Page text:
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Design and Statistical Innovations in the Healey ALS Platform Trial

Key findings

  • This paper describes the innovative statistical model used for primary analysis of efficacy of investigational drugs being tested in the HEALEY ALS Platform Trial, a randomized, placebo-controlled trial evaluating multiple investigational drugs for ALS in parallel and sequentially with sharing of control data among regimens
  • The primary analysis method relies on an innovative Bayesian shared-parameter model that provides an integrated estimate of how well a given treatment slows disease progression as measured by both function and survival
  • Potential differences in the shared control group are accounted for with Bayesian hierarchical modeling
  • Clinical trial simulations showed that the model has good power and is robust to variation across regimens and between effects on function and survival

The Healey ALS Platform Trial, headquartered at Massachusetts General Hospital, is speeding the evaluation of investigational treatments for ALS by allowing the study of multiple drugs in parallel and sequentially.

The trial has operational and statistical efficiencies compared with a traditional randomized clinical trial, which is especially important for a disease with a dramatic unmet medical need and a large potential product pipeline. However, the complexities of the trial have required innovative statistical approaches.

Sabrina Paganoni, MD, PhD, of the Sean M. Healey & AMG Center for ALS, Eric A. Macklin, PhD, assistant in biostatistics at Mass General and a biostatistician at Harvard Medical School, and colleagues provide details in Annals of Neurology.

Innovative Design

The Healey ALS Platform Trial is a multicenter, randomized, placebo-controlled, adaptive, perpetual platform trial. As previously described in Annals of Neurology, a master protocol specifies the global trial design. Regimen-specific appendices specify the uniquely tailored designs used to evaluate each investigational product.

Participants are screened and randomized in two stages: regimen and treatment group. Participants and investigators know the regimen to which a participant was assigned but are blind to whether the participant is receiving active treatment or placebo.

Shared Control Data

In the Healey ALS Platform Trial, primary analyses of each regimen incorporate data on all participants randomized to the active treatment arm within that regimen, all participants concurrently randomized to the control arm within that regimen, and control participants in other regimens. The sharing of control data increases statistical efficiency and reduces the need to randomize patients to placebo.

However, analyses involving shared controls require careful consideration to avoid bias. Regimens may differ for enrollment time ("time-trend effects") or mode of drug administration and eligibility criteria related to safety ("regimen-specific effects"). The statistical methodology of the platform trial, explained below, addresses these concerns.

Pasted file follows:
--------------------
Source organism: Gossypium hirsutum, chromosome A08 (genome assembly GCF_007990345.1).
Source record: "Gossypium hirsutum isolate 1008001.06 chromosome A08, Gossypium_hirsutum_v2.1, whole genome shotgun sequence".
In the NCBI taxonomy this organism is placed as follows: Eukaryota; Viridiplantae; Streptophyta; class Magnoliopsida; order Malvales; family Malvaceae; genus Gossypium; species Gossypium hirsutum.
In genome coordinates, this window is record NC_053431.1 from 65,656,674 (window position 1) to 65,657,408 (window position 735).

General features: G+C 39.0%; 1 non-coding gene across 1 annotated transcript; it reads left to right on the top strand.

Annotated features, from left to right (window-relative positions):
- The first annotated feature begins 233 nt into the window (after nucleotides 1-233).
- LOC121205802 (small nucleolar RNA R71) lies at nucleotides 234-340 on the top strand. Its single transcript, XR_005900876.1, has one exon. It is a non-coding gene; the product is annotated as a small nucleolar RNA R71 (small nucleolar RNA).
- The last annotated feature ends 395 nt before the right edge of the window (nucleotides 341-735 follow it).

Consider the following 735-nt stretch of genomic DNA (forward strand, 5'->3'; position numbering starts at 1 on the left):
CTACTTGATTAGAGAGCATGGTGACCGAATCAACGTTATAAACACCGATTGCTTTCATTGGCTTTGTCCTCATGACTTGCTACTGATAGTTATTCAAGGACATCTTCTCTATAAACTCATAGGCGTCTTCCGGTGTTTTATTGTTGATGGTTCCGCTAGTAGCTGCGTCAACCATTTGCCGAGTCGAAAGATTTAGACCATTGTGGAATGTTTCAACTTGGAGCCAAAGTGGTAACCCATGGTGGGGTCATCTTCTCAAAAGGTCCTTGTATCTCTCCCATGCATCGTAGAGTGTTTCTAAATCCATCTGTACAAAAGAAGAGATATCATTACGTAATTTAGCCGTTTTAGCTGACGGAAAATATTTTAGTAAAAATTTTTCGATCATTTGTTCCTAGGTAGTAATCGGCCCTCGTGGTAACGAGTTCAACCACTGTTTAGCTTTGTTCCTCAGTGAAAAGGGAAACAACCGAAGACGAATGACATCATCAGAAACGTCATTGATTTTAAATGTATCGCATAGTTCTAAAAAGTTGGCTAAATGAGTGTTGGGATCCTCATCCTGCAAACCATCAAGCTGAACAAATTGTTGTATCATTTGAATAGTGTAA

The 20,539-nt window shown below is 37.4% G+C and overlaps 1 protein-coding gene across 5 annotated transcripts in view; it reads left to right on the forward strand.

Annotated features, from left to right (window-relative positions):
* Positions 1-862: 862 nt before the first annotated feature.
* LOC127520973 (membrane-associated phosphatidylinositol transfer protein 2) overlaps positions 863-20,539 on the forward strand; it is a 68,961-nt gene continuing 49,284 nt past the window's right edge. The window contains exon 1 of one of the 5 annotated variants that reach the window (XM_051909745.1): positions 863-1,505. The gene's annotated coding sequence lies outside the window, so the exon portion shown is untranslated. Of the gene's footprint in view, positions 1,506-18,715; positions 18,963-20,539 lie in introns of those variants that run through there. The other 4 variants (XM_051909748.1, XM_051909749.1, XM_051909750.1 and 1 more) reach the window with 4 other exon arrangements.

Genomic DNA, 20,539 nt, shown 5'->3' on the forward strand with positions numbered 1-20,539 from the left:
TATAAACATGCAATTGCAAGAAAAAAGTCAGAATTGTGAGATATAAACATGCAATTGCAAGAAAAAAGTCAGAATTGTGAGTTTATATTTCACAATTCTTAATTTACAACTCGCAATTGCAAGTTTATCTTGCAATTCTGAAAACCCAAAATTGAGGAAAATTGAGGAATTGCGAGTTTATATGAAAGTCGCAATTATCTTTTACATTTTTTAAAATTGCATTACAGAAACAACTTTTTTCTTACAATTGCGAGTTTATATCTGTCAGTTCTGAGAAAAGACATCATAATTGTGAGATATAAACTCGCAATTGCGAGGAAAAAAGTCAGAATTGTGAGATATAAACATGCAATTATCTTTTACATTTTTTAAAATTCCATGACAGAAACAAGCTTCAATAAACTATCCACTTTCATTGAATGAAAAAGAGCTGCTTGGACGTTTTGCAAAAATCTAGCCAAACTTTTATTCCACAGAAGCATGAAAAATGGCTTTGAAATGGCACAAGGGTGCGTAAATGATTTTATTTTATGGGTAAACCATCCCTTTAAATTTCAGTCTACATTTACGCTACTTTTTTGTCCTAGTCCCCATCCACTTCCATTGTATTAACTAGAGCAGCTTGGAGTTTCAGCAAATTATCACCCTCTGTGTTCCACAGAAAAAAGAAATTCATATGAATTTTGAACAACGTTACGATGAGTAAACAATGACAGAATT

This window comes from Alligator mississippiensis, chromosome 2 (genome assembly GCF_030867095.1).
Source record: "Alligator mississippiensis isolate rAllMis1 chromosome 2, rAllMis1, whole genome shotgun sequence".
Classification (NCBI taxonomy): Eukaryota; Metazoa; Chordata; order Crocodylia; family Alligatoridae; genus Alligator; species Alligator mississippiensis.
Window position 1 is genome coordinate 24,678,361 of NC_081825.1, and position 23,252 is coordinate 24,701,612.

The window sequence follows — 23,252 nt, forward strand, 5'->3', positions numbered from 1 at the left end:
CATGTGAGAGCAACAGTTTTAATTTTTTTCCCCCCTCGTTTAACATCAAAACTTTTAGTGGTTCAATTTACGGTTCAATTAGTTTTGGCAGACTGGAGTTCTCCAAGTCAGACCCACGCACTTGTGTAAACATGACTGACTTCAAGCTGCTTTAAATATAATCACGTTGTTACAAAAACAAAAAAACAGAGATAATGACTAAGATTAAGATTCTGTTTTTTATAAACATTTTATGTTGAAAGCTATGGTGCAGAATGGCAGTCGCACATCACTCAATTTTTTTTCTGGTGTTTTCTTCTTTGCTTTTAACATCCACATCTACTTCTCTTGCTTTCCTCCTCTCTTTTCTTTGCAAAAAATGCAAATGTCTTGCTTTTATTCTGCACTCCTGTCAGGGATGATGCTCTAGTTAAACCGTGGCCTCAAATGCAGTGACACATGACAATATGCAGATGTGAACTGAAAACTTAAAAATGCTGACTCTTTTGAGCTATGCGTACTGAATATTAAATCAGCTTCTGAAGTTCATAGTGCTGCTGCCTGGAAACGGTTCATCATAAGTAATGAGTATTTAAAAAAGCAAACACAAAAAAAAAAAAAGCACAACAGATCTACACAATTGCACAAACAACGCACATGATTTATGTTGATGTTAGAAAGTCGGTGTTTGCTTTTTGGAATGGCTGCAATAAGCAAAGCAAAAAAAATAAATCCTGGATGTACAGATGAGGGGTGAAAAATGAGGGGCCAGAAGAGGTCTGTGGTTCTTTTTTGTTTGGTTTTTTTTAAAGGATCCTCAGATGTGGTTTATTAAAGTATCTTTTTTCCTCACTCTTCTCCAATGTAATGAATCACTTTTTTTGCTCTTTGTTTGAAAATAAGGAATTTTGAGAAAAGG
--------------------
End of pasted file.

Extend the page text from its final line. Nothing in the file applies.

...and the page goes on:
Primary Analysis

Food and Drug Administration guidance states primary analyses in trials of ALS treatments should integrate measures of function and survival. However, the statistical approaches mentioned in the guidance don't accommodate the complexities of shared control data and don't provide a clinically interpretable or meaningful estimate of treatment effect.

The Healey ALS Platform Trial group developed an innovative method for primary analysis, a Bayesian shared parameter model that provides an integrated estimate of treatment effect on both function and survival. The functional component is a repeated measures model of total score on the Revised ALS Functional Rating Scale from baseline through week 24.

Within the Bayesian framework, the likelihoods of both the functional outcome and survival are used to estimate slowing in the rate of disease progression, called the disease rate ratio (DRR). The DRR is akin to a hazard ratio in proportional hazards survival analysis and has the same meaningful clinical interpretation.

For example, DRR of 0.5 indicates 50% slowing in disease progression, where a treated participant would be expected to progress to the same state as a control participant in double the amount of time.

To allow dynamic sharing of control data across regimens, a Bayesian hierarchical modeling framework considers regimen-specific effects and time-trend effects.

Clinical Trial Simulations

In a trial as complex and novel as the Healey ALS Platform Trial, no simple mathematical formula can capture the operating characteristics of the design and primary analysis.

Instead, the research group used the Bayesian model to conduct clinical trial simulations for optimization of the inclusion/exclusion criteria, sample size, length of follow-up, baseline covariates and adaptive rules for stopping early for futility or success.

Additional simulations have confirmed that the innovative statistical analysis methods integrate function and survival and account for differences in shared controls across regimens.

Learn more about the Sean M. Healey & AMG Center for ALS

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The Healey Platform ALS Trial, headquartered at Massachusetts General Hospital, launched in July 2020 and is expected to bring new treatments to patients with amyotrophic lateral sclerosis more quickly and at lower cost than randomized, controlled trials of single agents.


Merit E. Cudkowicz, MD, MSc, chief of the Department Neurology and director of the Sean M. Healey & AMG Center for ALS at Massachusetts General Hospital, discusses the Healey ALS Platform Trial, which aims to accelerate the discovery of new drug therapies for people with amyotrophic lateral sclerosis (ALS).